Urban Outfitters, purveyor of super-tight pink skinny jeans and belly-button skimming v-neck tees for dudes, is coming under intense pressure from gay rights groups and Miley Cyrus. Is it time to boycott the hipster factory?
Urban Outfitters is having a rough press month. After being outed for ripping off independent jewelry designers, the Twittersphere has reawakened vitriol about the founder’s anti-gay campaign contributions.
Even Miley Cyrus joined the online anti-Urban Outfitters chatter last week, pointing out that president and founder Richard Hayne donated $13,150 to the political campaigns of Rick “gay sex leads to man-on-dog love-making” Santorum. She even went so far as to call the retailer “#SHADYASHELL.” Sharp words from the super-chill salvia-smoking teeny-bopper.
The one message uniting blog posts and Tweets aimed at Urban Outfitters is that it’s time to boycott the company and its brands, Anthropologie and Free People.
This sounds like a difficult boycott to mobilize, due to the store’s immense popularity. I shop at Urban Outfitters. While most of the clothing fits awkwardly and falls apart too quickly, the sale rack in the back is one of the few places where I can afford to buy a cute dress. It’s also by far the most convenient. But it’s worth pointing out that if everyone who supports gay marriage decided to collectively quit Urban Outfitters and its sister brands for just a few months, they could freak some people out.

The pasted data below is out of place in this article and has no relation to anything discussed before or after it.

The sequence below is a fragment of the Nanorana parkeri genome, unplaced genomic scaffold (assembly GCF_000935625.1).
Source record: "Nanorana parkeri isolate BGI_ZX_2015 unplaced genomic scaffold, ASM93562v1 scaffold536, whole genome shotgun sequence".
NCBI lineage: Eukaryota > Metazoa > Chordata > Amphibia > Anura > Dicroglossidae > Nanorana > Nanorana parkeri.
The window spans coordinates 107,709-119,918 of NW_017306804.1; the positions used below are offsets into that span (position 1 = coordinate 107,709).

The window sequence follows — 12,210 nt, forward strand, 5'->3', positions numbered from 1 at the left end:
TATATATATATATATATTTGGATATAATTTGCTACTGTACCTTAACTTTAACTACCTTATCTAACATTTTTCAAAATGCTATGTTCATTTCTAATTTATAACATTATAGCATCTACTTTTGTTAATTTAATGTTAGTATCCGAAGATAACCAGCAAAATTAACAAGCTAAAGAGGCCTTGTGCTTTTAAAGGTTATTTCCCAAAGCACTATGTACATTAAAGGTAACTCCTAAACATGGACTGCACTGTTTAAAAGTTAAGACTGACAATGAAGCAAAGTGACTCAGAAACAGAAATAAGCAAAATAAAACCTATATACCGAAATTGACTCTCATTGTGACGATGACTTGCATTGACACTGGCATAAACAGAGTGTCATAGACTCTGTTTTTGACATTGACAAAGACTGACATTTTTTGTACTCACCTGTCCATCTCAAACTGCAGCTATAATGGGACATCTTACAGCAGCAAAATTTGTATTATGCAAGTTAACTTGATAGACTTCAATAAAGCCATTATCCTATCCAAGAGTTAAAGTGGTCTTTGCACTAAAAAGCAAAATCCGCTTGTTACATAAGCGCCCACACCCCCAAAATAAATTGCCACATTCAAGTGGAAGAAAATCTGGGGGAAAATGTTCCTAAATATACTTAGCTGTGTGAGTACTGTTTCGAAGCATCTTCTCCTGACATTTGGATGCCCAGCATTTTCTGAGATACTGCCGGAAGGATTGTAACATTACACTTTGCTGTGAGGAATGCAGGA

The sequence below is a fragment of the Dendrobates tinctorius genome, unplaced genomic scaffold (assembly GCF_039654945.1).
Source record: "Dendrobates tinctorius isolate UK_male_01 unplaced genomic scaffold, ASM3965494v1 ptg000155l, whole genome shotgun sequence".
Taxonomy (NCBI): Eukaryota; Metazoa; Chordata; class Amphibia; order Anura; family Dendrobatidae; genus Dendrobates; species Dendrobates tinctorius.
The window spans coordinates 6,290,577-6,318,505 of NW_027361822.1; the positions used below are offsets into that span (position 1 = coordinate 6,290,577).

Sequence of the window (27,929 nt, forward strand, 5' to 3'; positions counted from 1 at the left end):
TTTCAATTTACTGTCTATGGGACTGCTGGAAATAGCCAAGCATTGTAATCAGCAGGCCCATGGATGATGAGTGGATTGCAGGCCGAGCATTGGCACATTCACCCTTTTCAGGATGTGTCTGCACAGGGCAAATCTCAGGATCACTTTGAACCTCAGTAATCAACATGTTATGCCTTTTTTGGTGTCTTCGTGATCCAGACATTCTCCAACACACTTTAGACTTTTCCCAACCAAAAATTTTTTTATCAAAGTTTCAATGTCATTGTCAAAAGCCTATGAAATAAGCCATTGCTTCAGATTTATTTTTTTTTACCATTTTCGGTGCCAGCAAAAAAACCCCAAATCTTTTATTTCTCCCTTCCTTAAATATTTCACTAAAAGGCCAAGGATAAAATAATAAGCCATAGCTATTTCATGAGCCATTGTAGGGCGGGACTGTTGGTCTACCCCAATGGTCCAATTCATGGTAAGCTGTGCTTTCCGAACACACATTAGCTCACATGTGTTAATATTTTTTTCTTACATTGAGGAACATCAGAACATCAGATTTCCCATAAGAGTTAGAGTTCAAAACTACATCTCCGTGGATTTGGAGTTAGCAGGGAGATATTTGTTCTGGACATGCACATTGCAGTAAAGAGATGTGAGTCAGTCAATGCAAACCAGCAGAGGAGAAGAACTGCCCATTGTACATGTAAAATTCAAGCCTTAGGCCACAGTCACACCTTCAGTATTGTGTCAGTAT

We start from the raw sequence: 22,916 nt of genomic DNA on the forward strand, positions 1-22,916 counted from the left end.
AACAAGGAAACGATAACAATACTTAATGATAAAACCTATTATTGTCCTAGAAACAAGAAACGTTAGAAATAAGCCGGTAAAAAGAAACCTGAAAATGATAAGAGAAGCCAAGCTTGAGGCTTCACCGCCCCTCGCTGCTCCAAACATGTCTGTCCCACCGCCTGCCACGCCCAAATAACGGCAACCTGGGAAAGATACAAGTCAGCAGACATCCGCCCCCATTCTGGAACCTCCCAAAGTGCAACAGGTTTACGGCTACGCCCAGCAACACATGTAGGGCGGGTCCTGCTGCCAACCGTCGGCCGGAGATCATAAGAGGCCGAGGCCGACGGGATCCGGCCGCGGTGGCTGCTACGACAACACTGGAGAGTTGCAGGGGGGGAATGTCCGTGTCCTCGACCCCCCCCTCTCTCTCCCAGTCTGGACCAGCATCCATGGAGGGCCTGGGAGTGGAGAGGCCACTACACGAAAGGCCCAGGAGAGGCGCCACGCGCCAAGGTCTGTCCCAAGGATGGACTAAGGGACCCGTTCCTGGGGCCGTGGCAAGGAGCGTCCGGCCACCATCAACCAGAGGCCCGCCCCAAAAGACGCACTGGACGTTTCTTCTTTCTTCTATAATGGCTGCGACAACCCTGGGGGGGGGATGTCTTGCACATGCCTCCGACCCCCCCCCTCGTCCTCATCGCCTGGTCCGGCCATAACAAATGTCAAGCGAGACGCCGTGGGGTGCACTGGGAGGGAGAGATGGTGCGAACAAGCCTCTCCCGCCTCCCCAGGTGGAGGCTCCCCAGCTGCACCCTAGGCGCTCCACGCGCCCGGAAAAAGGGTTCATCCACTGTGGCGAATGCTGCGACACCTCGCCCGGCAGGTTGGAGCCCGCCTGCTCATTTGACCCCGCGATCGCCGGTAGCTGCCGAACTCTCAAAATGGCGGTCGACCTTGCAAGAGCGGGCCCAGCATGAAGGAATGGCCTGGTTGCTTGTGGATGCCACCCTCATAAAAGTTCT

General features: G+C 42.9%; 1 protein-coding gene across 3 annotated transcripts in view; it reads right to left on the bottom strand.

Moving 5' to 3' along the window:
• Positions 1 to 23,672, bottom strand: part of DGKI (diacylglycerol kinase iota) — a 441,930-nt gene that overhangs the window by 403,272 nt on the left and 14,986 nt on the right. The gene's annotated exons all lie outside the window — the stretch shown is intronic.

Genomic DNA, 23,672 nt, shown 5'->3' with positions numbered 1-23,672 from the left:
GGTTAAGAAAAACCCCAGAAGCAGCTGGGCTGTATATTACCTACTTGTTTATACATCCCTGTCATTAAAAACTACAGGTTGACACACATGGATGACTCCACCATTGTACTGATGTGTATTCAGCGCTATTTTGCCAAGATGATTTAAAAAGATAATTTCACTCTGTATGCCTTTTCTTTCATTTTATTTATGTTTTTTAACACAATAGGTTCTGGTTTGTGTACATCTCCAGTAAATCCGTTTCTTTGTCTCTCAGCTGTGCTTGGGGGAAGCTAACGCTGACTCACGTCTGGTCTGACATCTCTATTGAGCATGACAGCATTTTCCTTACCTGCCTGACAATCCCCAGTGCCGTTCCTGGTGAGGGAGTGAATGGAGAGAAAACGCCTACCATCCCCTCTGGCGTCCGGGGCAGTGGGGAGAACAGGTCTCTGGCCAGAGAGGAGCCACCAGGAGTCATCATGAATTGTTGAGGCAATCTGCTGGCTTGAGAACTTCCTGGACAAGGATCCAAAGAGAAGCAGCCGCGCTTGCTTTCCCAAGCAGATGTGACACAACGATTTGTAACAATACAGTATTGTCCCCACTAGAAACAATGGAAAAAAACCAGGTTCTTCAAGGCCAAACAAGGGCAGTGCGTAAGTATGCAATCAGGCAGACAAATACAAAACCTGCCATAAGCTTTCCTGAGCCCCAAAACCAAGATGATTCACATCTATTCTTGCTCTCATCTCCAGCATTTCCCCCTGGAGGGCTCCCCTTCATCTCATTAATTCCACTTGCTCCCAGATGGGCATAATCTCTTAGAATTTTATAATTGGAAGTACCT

According to Wikipedia, Urban Outfitters has over 140 locations, supports upwards of 75 Anthropologies, and rakes in yearly revenue to the tune of $1.83 billion. A recent Gallup Poll suggested that 53% of Americans support gay marriage, and one can assume that among the young, “hip,” Urban Oufitters-wearing crowd that number is higher. If all—or even half— of pro-gay rights customers committed to quit the brand for one quarter (3 months) they would draw substantial press and cut deeply into the store’s revenue for 2011. Make it 75% of pro-gay shoppers for two quarters and the company would start bleeding all over their floral jumpsuits and rubbery braided belts.
Urban Outfitters is confusing. The store sells funky duds that seem to aim at liberal, urban youth. In 2008 U.O. sold the Obama Head tees like hot cakes, as well as an anti-Prop 8 t-shirt with the words “I Support Same-Sex Marriage.” In what seemed like an effort to further confuse the customer, the latter tee was pulled from the shelves because “they weren’t selling.”
In 2008, ThisIsMoney.co.uk hit it on the head when they wrote, “Hayne must be the only retailer whose expansion plans depend on no one finding out who he really is.”
Many supporters of gay marriage are frustrated by how little is achieved by casting a vote for a pro-gay candidate. If that representative is elected, he or she is sent to haggle for rights with Republican lawmakers who usually, though not always, object to gay rights, as well as Democrats who are slow as shit to get anything done.
If U.O. shoppers could organize (and they can), America’s urban youth and older people who dress too young for their age could send a message to corporations and Washington.
Then, hopefully, we could all go back to buying semi-affordable, super-convenient shredded denim shorts and graphic tees.